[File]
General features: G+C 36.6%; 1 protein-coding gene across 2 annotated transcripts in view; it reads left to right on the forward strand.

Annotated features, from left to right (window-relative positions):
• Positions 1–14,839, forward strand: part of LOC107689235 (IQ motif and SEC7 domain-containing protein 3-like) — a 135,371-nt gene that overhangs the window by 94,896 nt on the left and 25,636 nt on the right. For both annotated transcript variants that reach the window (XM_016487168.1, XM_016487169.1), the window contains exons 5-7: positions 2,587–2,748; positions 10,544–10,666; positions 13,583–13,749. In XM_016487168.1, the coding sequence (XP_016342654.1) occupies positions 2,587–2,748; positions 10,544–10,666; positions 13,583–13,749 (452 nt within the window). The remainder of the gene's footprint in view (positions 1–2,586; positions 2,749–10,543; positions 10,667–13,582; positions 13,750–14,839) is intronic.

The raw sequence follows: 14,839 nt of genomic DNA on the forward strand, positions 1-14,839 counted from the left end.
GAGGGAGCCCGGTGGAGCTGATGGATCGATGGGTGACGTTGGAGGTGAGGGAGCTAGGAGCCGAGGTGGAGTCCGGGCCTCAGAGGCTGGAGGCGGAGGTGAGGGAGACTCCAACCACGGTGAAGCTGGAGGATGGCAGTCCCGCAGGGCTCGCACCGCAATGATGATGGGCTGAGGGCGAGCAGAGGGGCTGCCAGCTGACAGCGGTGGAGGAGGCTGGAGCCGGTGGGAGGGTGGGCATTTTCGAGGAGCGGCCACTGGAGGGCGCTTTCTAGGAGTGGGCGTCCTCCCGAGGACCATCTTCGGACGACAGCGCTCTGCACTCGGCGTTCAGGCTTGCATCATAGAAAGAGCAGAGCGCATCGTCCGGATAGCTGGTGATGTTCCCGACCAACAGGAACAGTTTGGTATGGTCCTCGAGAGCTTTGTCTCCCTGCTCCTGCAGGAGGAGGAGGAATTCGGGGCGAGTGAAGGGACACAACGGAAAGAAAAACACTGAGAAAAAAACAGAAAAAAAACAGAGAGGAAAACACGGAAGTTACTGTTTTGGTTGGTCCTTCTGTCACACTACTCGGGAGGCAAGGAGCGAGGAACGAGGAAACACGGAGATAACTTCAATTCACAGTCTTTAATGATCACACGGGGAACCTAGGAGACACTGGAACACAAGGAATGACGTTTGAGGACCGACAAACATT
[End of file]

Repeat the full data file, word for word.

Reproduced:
General features: G+C 36.6%; 1 protein-coding gene across 2 annotated transcripts in view; it reads left to right on the forward strand.

Annotated features, from left to right (window-relative positions):
• Positions 1–14,839, forward strand: part of LOC107689235 (IQ motif and SEC7 domain-containing protein 3-like) — a 135,371-nt gene that overhangs the window by 94,896 nt on the left and 25,636 nt on the right. For both annotated transcript variants that reach the window (XM_016487168.1, XM_016487169.1), the window contains exons 5-7: positions 2,587–2,748; positions 10,544–10,666; positions 13,583–13,749. In XM_016487168.1, the coding sequence (XP_016342654.1) occupies positions 2,587–2,748; positions 10,544–10,666; positions 13,583–13,749 (452 nt within the window). The remainder of the gene's footprint in view (positions 1–2,586; positions 2,749–10,543; positions 10,667–13,582; positions 13,750–14,839) is intronic.

The raw sequence follows: 14,839 nt of genomic DNA on the forward strand, positions 1-14,839 counted from the left end.
GAGGGAGCCCGGTGGAGCTGATGGATCGATGGGTGACGTTGGAGGTGAGGGAGCTAGGAGCCGAGGTGGAGTCCGGGCCTCAGAGGCTGGAGGCGGAGGTGAGGGAGACTCCAACCACGGTGAAGCTGGAGGATGGCAGTCCCGCAGGGCTCGCACCGCAATGATGATGGGCTGAGGGCGAGCAGAGGGGCTGCCAGCTGACAGCGGTGGAGGAGGCTGGAGCCGGTGGGAGGGTGGGCATTTTCGAGGAGCGGCCACTGGAGGGCGCTTTCTAGGAGTGGGCGTCCTCCCGAGGACCATCTTCGGACGACAGCGCTCTGCACTCGGCGTTCAGGCTTGCATCATAGAAAGAGCAGAGCGCATCGTCCGGATAGCTGGTGATGTTCCCGACCAACAGGAACAGTTTGGTATGGTCCTCGAGAGCTTTGTCTCCCTGCTCCTGCAGGAGGAGGAGGAATTCGGGGCGAGTGAAGGGACACAACGGAAAGAAAAACACTGAGAAAAAAACAGAAAAAAAACAGAGAGGAAAACACGGAAGTTACTGTTTTGGTTGGTCCTTCTGTCACACTACTCGGGAGGCAAGGAGCGAGGAACGAGGAAACACGGAGATAACTTCAATTCACAGTCTTTAATGATCACACGGGGAACCTAGGAGACACTGGAACACAAGGAATGACGTTTGAGGACCGACAAACATT